I am a rare breed of basketball fan that has always enjoyed the NBA more than college basketball. Although I concede that nothing is better than NCAA March Madness, when I am choosing regular season play, I would rather watch the NBA. Over the years, I have lost my enthusiasm for NBA action because of all the player antics and trades. The Game just isn’t what it used to be!
And no player’s antics and trade decision frosted my cookies more than “The Decision” that was the LeBron James move to the Miami Heat. I’ve admittedly softened to the decision itself and now believe it was in everyone’s best interest that he leave Cleveland, but I still can’t respect the handling of it. It resonated as both egomaniacal and disingenuous at the same time. It left an icky taste in my mouth that forced me to automatically cheer for whatever team was playing against the Heat.
So it was with great pride that I jumped onto the Dallas Mavericks bandwagon for this year’s NBA Finals. And it paid big dividends as the Mavs played brilliantly through 6 great games to defeat the Heat and win the 2011 NBA Championship title!
I woke up Monday excited to read all about the fantasticteam play of the Mavericks during the series. I was looking forward to great stories about the role players like Mario Chalmers and J.J. Barrea who stepped up during critical minutes in the 2nd half of Game 6 to ignite the Mavs to victory. I was looking forward to reading about Jason Kidd finally winning his first title after 17 years of superb play in the League. I was looking forward to Rick Carlisle finally being recognized for his amazing accomplishments as a coach after becoming 1 of only 11 players ever to win a
championship as both player and coach. I was looking forward to Dirk Nowitzki
finally getting the recognition he deserves as a legitimate, agile big-man after years of being painted a European cream-puff.
But that isn’t what I got.
Instead, I got more stupid sound-bites from King Shames and tweets from the bitter owner of the Cleveland Cavaliers and speculation on what should and/or will happen with the Heat’s front office, coach and players during the off season.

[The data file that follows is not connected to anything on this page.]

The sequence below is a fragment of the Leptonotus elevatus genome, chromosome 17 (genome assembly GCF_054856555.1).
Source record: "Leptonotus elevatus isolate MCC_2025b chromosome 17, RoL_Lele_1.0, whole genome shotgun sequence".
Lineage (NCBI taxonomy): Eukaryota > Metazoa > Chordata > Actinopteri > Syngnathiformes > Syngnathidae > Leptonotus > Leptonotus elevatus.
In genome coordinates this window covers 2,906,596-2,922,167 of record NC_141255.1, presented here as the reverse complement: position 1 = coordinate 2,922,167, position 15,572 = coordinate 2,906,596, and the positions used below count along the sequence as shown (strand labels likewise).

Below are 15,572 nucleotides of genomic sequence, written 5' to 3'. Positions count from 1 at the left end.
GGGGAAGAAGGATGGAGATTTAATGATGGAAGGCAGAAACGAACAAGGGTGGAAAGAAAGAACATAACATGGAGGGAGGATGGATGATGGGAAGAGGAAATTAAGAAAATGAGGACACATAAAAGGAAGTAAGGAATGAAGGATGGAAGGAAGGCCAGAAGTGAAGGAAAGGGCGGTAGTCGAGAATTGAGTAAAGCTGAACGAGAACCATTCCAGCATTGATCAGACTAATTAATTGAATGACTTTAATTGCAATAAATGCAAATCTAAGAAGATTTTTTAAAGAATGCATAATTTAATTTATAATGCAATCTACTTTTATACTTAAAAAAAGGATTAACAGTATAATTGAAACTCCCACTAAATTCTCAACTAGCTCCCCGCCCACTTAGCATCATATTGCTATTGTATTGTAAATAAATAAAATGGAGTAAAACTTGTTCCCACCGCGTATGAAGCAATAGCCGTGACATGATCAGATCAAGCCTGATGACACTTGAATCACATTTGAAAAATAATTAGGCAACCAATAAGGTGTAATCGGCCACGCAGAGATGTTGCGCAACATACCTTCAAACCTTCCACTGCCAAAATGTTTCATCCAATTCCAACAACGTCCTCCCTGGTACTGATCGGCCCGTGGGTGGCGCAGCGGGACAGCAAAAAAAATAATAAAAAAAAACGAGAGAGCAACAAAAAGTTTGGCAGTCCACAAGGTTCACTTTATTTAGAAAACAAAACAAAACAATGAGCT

Not that there wasn’t talk of the Mavs accomplishment. There was. But not nearly the amount of chatter as there was about the losing team. The comments about the failure of the Heat to win it all after assembling that squad this year, questions about the greatness of LeBron James after his performance and another year without a championship, and even the impact of the Heat’s team changes and performance on Dwayne Wades legacy far outnumbered anything being reported on the Mavs.
So this post is a “hurt” on all those who reported, commented, tweeted, etc on the failure of the Heat to do the things necessary to win before or more than discussing all the great things the Mavericks did to win it all.
Yet it occurs to me that this is what many of us do in our workplaces each and every day. The superstars and/or the bad apples take up the majority of our time, effort and attention, while the employees who come to work on time, do what is asked of them and perform well consistently get lost in the shuffle. We are so concerned about the superstar whose performance falls off or doesn’t measure up to expectations that we forget to notice and celebrate the employee whose performance remains positive and consistent or improves at a more moderate pace.
When this goes unchecked, it creates discord and resentment in the workplace. The strong role players become disengaged and don’t put in the same effort because they do not feel their hard work will be rewarded. If we aren’t careful, we put the superstar at risk of terrible backlash from the rest of the work team, who isn’t getting the same level of attention, even when they steadily begin to outperform the best and brightest.
So to honor the Dallas Mavericks NBA Championship win, let’s stop doing that! Instead of focusing on underperforming superstars and giving oil to the squeaky wheel employees, let’s treasure and celebrate our consistent, humble performers. Give them accolades when they’ve earned it and worry about the superstars and bad boys later. Like LeBron said, the superstar isn’t going to change so you’ll have months and years of his antics before you return to your regular, boring life. But I’m thinking the Mavs just proved regular and boring might not be so bad …